Friday, September 4, 2009

A 60-Second Introduction to SEO

Hello. I am Ernie Schwarcz, and I am very proud of having been invited by Pat to be a guest phlogger and to occasionally share some Search Engine Optimization (SEO) insights and experiences with you.

Before I start, here are a few remarks (since we don’t know each other yet). First, I will assume that you have at least some basic SEO knowledge. If you are a total beginner (don’t worry, at one point we all were!), you’re welcome to refer to my introductory SEO articles on my own website. Here’s the link:

Second, I’ll try to keep my content professional but the style lighthearted. After all, SEO is great if it works, but can be quite technical on the bumpy road to success. Therefore, I’ll try to cite simple yet vivid examples and real-life comparisons.

Finally, you are welcome and encouraged to comment or criticize. The give and take of a discussion makes these topics even more interesting.

Let’s get started. First, a very simplified overview you can consider a 49-line (I counted!) crash course:

We all know that On-Page ( = Organic) SEO is the science of structuring, writing and programming a website in such a way that search engines will place the site high in their search results (for the desired keywords). This is my definition; Wikipedia’s you can find here: To this end, the search engines (to simplify matters, let’s take Google) frequently “crawl” millions of websites in order to register their content, HTML and other site “makeup”. Then Google files some of what it found. After every new crawl, that information usually gets updated in its databases.

When a web user searches for a given keyword or search term, such as “Montreal SEO Services” (I wonder where I got this example from …), Google compares this search term with all the information it has collected and pre-sorted from all similar and comparable sites. Then it very quickly sorts the information and displays on its search results thousands of websites most important in relation to “Montreal SEO Services” – most relevant websites first. Of course, every website wants to be first because first ranked, first clicked, first to get the opportunity.

For easier understanding, here is an example from real life. Let’s assume Jane Doe walks into her local library looking for books. The librarian will retrieve books for her based on the subject she chooses, but if Jane’s subject is too general, she’ll be asked for clarification. In other words, she’ll have to narrow down her topic. Initially, Jane is inexplicably shy. But eventually she tells the librarian that she is looking for books on bad marriages, good poison, and outstanding criminal lawyers. Now we are talking, and a successful search can be done within minutes.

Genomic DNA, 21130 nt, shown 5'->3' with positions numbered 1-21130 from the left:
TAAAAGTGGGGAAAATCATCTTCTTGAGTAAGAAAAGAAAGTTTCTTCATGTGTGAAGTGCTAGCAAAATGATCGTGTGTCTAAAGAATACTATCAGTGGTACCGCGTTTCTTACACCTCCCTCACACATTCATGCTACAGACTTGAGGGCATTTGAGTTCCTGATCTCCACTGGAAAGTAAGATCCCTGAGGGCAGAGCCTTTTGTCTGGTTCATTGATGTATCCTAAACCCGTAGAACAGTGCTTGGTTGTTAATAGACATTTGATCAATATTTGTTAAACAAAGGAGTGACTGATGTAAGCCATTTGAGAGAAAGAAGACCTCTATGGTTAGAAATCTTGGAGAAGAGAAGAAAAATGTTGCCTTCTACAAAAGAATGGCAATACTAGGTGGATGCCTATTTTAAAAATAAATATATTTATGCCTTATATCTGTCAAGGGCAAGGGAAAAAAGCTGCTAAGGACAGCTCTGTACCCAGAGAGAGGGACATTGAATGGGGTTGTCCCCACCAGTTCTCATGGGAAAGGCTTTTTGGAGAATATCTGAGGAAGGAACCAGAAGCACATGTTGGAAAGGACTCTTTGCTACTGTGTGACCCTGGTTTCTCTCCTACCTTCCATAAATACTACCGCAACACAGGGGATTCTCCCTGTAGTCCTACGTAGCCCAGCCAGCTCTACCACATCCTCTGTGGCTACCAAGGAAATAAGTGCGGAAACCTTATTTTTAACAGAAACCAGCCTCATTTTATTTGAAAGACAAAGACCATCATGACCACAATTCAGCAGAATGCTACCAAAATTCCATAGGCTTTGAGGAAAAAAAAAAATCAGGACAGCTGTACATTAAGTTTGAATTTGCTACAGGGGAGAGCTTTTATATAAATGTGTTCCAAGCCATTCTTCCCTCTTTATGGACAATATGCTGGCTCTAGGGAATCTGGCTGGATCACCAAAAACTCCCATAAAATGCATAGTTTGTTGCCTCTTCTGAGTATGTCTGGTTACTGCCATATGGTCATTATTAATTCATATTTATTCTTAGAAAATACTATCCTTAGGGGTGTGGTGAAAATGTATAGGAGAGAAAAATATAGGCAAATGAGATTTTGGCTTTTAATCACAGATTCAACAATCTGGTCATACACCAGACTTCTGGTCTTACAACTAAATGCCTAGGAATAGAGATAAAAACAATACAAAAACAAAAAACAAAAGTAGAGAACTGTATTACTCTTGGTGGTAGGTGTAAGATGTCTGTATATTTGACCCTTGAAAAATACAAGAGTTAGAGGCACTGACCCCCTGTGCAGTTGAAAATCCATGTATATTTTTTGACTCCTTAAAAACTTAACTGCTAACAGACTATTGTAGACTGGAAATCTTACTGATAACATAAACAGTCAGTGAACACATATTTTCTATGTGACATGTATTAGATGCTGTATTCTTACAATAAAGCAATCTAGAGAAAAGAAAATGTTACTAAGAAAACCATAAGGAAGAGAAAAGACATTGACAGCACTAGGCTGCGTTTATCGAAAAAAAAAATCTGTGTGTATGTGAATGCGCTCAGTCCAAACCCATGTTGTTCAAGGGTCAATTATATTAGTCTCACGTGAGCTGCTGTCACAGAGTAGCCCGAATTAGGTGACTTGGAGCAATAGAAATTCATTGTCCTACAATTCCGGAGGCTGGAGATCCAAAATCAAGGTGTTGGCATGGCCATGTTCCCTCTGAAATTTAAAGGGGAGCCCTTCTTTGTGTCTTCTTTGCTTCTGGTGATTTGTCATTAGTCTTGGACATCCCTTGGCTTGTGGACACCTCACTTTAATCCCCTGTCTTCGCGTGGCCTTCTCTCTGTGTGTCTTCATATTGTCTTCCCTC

A search engine is not a librarian and has no idea what you really want when you type in a general expression. But what a search engine will do is compare the search query to the information in their databases, find the contents which most closely match the requested information, and then rank them in order of importance, or relevance, whereby the most relevant contents are displayed first.

And these contents (as mentioned, they regularly are collected by the search engines) are simply what web designers or webmasters have written into their web sites, either explicitly in the copy, the HTML code, or - implicitly - as a set of logical connections, by way of internal and external links to the individual web pages.

So it doesn't take a rocket scientist to figure out that the better designed and written a web site, the more relevant its content will be for the search engines for certain keywords or search terms. Increased relevance will, in turn, rank the site higher on the search engines' results pages for those terms.

How does Google determine what is “relevant”? Great question. The answer is: it has its own set of hundreds of very complex mathematical and logical rules, aka algorithms. Of course, we would all love to know these rules as they would guarantee top Search Engine Results Positions (SERPs) at all times. Alas, no-one knows for sure since Google guards its algorithms like the vaults of Fort Knox (and, to boot, often modifies and even changes them to keep us on our toes).

Well, not quite. The general principles are more or less known, and Google itself publishes some general guidelines. What is not known is the exact weight Google attaches to each of those rules and in which precise combination they are most effective. Add to this the fact that Yahoo and Bing have different criteria and algorithms, and you can imagine how difficult it is to optimize a website to satisfy all the Search Engines’ criteria.

Welcome to the complex world of SEO!

This was a lengthy introduction and future phlogs will be much shorter (promise!), but once you’ve read the above, future tips and pointers (to follow, unless Pat ejects me) will suddenly become quite common-sense and logical.

Ernie Schwarcz is President of SEO Trump Consultant Company in Montreal, Canada. SEO Trump Consulting is a Web Design & SEO Services Company specializing in high-quality yet affordable Web & SEO Services. Services are offered to US, Canadian and International clients in a a number of languages, including English, French, German, Chinese, Spanish, and Hungarian.